• Eesha Sullivan

The night sky is saved... for now.

Since SpaceX launched its first cluster of internet-beaming satellites a little over a year ago, astronomers and those concerned with light pollution have watched with unease as the company launched more spacecraft into orbit. Many believe that the constellation of bright satellites flooding the night sky with artificial light will mess up the observation of the Universe for years to come. SpaceX envisions nearly 12,000 of these super bright Starlink satellites orbiting the earth. The luminous spots in the sky would easily pass in front of a telescope and obscure images.

The night sky has possibly been saved, however, as Elon Musk, founder of SpaceX, announced major alterations to the programs that could prevent the satellites from polluting our views of the heavens and hindering astronomy. The first effort to dim the satellites came in January when SpaceX used an experimental coating to darken the satellites’ reflectivity; the coating only slightly darkened the satellite. Now, SpaceX will alter the orientation of the satellites in an attempt to save the night sky.

By making the solar panels edge-on relative to Earth, each satellite’s reflection will be radically decreased during initial deployment, when they’re brightest. In addition, SpaceX plans on deploying a shield, like an umbrella, to block the sunlight from hitting the highly reflective satellites. While these changes make the satellites hard to see with the bare eye, the changes primarily address the concern of future advanced astronomical research, as many astronomers had worried that the satellites would interfere with the Vera C. Rubin Observatory, a telescope in Chile that will scan the entire sky every three nights when it begins to fully operate in 2023. The telescope would allow scientists to hunt for exploding stars or near-Earth asteroids and send the information to every major ground and space-based observatory within 60 seconds so that the entire astronomical community can follow up. Any threat to the Rubin observatory, such as Starlink satellites will, therefore, affect the entire field of astronomy.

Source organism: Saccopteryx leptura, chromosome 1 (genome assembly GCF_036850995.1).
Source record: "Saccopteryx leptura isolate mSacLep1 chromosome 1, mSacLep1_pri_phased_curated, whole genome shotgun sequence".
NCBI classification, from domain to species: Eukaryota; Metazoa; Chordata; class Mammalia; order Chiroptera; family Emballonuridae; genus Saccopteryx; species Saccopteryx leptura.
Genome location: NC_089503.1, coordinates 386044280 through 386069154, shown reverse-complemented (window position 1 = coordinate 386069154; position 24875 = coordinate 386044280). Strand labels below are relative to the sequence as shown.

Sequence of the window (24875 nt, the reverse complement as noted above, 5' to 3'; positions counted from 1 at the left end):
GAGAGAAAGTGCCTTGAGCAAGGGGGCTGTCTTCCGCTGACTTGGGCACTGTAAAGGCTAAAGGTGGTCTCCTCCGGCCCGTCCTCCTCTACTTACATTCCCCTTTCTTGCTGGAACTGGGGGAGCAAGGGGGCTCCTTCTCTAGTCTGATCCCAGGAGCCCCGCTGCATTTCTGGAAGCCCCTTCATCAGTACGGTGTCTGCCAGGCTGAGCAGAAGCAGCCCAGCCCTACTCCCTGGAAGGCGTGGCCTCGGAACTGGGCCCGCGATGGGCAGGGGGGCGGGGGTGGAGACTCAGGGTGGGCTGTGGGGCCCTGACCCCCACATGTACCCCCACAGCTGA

Anthony Tyson, a physicist at the University of California, Davis, and the chief scientist of the Rubin Observatory and his colleagues have developed an extensive algorithm that removes faint satellites from the telescope images. With the added umbrella shields, Tyson is hopeful that Starlink satellites will no longer interfere with astronomy.

However, as the more satellites launch, they will swarm the skies especially surrounding twilight and dawn. This could potentially be a recipe for disaster, as those times are precisely when astronomers search for Earth-threatening asteroids.